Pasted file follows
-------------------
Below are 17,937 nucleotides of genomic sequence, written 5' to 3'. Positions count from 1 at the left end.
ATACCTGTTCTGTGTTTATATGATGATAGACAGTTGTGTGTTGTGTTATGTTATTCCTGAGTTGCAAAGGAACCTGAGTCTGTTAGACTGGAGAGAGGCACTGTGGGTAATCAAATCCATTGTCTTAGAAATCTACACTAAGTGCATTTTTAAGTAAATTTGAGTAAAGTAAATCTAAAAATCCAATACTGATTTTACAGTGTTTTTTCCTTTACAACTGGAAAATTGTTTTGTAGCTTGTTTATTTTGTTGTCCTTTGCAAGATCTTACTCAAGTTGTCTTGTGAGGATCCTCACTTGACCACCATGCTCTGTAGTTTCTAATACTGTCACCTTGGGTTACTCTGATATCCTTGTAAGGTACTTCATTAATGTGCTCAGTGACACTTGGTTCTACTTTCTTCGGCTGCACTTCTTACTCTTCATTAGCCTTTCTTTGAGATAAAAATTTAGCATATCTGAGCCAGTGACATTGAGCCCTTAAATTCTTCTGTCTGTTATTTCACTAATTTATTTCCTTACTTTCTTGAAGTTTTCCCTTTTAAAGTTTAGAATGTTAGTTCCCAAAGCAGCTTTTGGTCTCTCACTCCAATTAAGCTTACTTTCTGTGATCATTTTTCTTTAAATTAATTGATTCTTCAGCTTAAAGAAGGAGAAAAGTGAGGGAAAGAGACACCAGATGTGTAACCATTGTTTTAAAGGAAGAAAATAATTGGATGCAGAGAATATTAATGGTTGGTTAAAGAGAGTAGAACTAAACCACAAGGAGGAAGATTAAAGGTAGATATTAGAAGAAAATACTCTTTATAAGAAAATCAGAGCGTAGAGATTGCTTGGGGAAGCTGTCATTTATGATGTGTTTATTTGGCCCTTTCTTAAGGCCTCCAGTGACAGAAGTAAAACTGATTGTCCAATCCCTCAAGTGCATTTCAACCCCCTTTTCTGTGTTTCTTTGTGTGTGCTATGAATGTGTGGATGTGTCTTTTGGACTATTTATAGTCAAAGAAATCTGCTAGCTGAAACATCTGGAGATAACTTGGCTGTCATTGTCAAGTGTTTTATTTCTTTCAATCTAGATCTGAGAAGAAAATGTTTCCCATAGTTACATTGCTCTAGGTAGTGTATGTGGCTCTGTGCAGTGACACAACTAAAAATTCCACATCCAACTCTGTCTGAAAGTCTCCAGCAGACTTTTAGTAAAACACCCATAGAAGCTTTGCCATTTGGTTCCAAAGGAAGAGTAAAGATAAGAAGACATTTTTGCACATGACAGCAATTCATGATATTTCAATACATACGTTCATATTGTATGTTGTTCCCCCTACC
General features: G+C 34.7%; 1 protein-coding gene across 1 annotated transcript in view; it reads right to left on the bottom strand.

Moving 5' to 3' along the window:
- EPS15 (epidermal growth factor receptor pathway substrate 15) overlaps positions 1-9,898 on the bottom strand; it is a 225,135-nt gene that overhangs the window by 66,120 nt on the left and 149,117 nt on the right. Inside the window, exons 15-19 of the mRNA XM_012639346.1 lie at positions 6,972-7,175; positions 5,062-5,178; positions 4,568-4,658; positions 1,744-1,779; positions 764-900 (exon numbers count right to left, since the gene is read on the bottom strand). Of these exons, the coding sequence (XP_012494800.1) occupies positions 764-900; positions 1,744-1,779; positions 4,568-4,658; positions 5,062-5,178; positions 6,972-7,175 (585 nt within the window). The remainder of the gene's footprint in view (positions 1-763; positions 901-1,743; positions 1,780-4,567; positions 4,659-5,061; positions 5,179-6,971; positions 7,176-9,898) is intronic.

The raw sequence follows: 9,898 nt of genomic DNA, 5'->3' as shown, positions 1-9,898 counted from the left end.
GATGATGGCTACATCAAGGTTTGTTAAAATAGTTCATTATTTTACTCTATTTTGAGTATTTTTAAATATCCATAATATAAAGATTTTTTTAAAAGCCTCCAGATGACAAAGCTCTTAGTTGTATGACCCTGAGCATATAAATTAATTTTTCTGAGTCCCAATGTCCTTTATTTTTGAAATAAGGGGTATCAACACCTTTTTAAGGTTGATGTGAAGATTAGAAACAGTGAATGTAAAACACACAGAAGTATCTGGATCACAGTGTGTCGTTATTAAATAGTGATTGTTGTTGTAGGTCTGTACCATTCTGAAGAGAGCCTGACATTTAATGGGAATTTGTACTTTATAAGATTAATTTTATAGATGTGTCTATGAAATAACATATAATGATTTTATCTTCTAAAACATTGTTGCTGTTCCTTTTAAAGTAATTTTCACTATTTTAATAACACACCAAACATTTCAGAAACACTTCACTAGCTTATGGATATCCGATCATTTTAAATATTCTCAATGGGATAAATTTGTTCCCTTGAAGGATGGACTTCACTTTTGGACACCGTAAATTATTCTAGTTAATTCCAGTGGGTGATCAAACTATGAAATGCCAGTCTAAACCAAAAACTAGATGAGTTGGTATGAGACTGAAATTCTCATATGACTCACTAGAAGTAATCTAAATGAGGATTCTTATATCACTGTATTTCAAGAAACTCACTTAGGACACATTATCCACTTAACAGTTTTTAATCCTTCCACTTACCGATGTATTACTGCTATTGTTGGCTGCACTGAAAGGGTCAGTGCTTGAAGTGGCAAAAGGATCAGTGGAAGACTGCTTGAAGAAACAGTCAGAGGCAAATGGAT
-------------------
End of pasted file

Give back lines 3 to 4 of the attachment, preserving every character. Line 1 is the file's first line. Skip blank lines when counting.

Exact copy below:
General features: G+C 34.7%; 1 protein-coding gene across 1 annotated transcript in view; it reads right to left on the bottom strand.

Moving 5' to 3' along the window: